And the respectable physicist (now with long face) answered: "Well... I don’t have a clear opinion on that..." :smile:

    I see two options:
    • TOEEM - Theory of Everything except Mind
    • TOEEM - Theory of Everything except Mathematics
    Last edited: Aug 24, 2010
  12. Aug 25, 2010 #11


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    No, not only "except mind"; there are several other entities to be excluded (I listed a couple of them); even "redness" - which is somehow related to "mind" - cannot be explained; "rednes"s is something else but a certain wavelength.

    Of course a ToE is based on mathematical axioms and cannot explain (but has to use) mathematics.
  13. Aug 25, 2010 #12

    If I understand your post correctly, you are saying that the physics community is struggling to develop a consistent theory of matter because of:
    (1) its propensity for inventing mathematical theories that are devoid of physical reality;
    (2) dysfunction in the system developed by the community for conducting research.

    Why is the community failing to deliver? Here are some possibilities that occur to me:

    (a) The next theoretical advance doesn't have to be a hard thing. In principle, there is little preventing anyone in the community from discovering it. But debates open up, conclusions are formed, the work is declared "done", the community moves on, in a herdlike fashion. So any issue that was not treated comprehensively in the past is unlikely to be done so again within the community.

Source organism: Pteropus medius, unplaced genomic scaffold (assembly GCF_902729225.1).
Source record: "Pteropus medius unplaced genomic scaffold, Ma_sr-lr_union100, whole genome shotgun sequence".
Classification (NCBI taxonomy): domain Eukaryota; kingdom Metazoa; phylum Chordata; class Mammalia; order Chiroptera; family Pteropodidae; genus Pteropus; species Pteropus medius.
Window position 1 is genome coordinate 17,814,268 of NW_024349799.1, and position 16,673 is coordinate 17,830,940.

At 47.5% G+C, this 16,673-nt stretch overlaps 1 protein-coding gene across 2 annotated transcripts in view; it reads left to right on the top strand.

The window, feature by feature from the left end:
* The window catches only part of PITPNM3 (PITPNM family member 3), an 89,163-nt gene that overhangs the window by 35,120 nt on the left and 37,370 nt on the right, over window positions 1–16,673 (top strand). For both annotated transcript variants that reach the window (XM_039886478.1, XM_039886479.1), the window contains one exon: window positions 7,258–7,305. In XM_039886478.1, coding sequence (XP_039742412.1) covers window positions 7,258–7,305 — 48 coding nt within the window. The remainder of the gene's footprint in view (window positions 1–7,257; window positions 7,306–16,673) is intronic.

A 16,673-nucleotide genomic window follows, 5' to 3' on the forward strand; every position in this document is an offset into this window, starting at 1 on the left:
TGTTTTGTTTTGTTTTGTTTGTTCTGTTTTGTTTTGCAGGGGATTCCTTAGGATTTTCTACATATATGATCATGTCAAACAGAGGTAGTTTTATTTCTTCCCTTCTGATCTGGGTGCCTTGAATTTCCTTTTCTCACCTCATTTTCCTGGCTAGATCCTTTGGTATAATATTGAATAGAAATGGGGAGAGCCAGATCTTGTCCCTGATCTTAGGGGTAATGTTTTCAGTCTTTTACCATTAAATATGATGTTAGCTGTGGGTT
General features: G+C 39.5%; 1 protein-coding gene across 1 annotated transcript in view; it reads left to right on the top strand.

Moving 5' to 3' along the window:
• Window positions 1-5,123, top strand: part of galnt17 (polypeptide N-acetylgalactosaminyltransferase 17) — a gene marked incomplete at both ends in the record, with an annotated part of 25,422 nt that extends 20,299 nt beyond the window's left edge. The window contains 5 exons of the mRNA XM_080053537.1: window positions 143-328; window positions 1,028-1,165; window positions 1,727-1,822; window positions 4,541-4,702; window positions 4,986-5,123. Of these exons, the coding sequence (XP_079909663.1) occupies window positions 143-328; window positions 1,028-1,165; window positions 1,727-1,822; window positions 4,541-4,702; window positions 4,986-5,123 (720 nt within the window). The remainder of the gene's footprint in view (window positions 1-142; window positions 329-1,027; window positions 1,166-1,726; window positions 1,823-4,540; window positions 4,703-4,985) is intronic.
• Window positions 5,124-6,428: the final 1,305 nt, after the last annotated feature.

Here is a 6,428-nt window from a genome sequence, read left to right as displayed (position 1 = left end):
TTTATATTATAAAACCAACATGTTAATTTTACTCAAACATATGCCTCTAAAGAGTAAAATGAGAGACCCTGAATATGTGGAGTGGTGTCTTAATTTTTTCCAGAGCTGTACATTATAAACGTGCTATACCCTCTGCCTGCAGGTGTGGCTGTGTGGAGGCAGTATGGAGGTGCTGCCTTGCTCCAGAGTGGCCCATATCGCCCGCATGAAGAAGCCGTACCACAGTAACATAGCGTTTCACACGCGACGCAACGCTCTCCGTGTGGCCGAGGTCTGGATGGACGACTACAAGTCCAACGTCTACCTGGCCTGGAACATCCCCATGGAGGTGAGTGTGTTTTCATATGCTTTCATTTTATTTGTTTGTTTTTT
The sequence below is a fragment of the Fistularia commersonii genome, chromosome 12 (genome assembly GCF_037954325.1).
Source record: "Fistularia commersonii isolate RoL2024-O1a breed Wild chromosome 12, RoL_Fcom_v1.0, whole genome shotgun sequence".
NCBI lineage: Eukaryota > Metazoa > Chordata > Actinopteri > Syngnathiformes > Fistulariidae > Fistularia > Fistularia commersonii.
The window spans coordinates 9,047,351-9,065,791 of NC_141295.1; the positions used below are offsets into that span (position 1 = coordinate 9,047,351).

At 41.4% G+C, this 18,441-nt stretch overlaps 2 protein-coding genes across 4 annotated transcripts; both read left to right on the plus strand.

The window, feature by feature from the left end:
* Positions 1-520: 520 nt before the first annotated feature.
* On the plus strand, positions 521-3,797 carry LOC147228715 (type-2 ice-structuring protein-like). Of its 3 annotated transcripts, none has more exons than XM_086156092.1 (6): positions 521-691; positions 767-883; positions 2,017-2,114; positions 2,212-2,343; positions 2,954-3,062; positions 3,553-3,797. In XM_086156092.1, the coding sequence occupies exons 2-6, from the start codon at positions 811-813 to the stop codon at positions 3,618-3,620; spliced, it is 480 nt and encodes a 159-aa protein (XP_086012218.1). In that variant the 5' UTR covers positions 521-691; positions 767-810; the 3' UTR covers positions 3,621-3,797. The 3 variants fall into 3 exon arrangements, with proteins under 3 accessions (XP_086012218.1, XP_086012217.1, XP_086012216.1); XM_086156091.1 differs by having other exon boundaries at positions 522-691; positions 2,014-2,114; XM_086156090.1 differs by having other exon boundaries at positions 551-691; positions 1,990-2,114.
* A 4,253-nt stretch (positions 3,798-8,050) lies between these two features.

(b) What is it that motivates a person to become a professional physicist? Love of mathematics? Thirst for knowledge? Or the all-too-human lust for status and security? (I have tenure! I'll never have to endure insults again! My retirement is assured!)

    (c) Pressure to conform to doctrine, and fear of being outcast from the community. (Crank! Heretic! It's the factories for you!)

    (d) Pressure to publish means researchers have no time to investigate the larger, more time-consuming problems. The library shelves fill up, and in turn, workers must spend more time keeping up with all the literature.

    (e) A superficial expertise, gained from reading work done by others, rather than doing the work oneself. Knowledge gained through trial and error is precious, although it is inevitably more time-consuming, and hard to justify.